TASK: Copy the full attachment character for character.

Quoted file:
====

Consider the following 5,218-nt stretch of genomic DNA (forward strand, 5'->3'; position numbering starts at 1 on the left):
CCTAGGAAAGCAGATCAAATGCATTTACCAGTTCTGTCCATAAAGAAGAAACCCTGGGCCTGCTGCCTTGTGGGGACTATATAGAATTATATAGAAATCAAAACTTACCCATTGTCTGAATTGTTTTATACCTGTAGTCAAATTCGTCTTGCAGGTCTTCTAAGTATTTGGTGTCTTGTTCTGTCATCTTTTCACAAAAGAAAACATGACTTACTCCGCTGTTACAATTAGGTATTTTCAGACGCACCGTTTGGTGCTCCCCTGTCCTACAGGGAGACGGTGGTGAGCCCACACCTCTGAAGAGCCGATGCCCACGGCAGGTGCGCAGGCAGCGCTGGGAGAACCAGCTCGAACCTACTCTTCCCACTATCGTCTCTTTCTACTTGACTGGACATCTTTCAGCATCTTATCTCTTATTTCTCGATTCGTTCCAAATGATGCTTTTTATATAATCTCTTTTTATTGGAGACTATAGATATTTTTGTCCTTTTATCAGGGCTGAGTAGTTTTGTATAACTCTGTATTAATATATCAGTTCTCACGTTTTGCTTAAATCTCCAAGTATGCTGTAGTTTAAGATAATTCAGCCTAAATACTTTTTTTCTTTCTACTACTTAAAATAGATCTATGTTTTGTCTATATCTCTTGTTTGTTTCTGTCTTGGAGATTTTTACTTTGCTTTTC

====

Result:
Consider the following 5,218-nt stretch of genomic DNA (forward strand, 5'->3'; position numbering starts at 1 on the left):
CCTAGGAAAGCAGATCAAATGCATTTACCAGTTCTGTCCATAAAGAAGAAACCCTGGGCCTGCTGCCTTGTGGGGACTATATAGAATTATATAGAAATCAAAACTTACCCATTGTCTGAATTGTTTTATACCTGTAGTCAAATTCGTCTTGCAGGTCTTCTAAGTATTTGGTGTCTTGTTCTGTCATCTTTTCACAAAAGAAAACATGACTTACTCCGCTGTTACAATTAGGTATTTTCAGACGCACCGTTTGGTGCTCCCCTGTCCTACAGGGAGACGGTGGTGAGCCCACACCTCTGAAGAGCCGATGCCCACGGCAGGTGCGCAGGCAGCGCTGGGAGAACCAGCTCGAACCTACTCTTCCCACTATCGTCTCTTTCTACTTGACTGGACATCTTTCAGCATCTTATCTCTTATTTCTCGATTCGTTCCAAATGATGCTTTTTATATAATCTCTTTTTATTGGAGACTATAGATATTTTTGTCCTTTTATCAGGGCTGAGTAGTTTTGTATAACTCTGTATTAATATATCAGTTCTCACGTTTTGCTTAAATCTCCAAGTATGCTGTAGTTTAAGATAATTCAGCCTAAATACTTTTTTTCTTTCTACTACTTAAAATAGATCTATGTTTTGTCTATATCTCTTGTTTGTTTCTGTCTTGGAGATTTTTACTTTGCTTTTC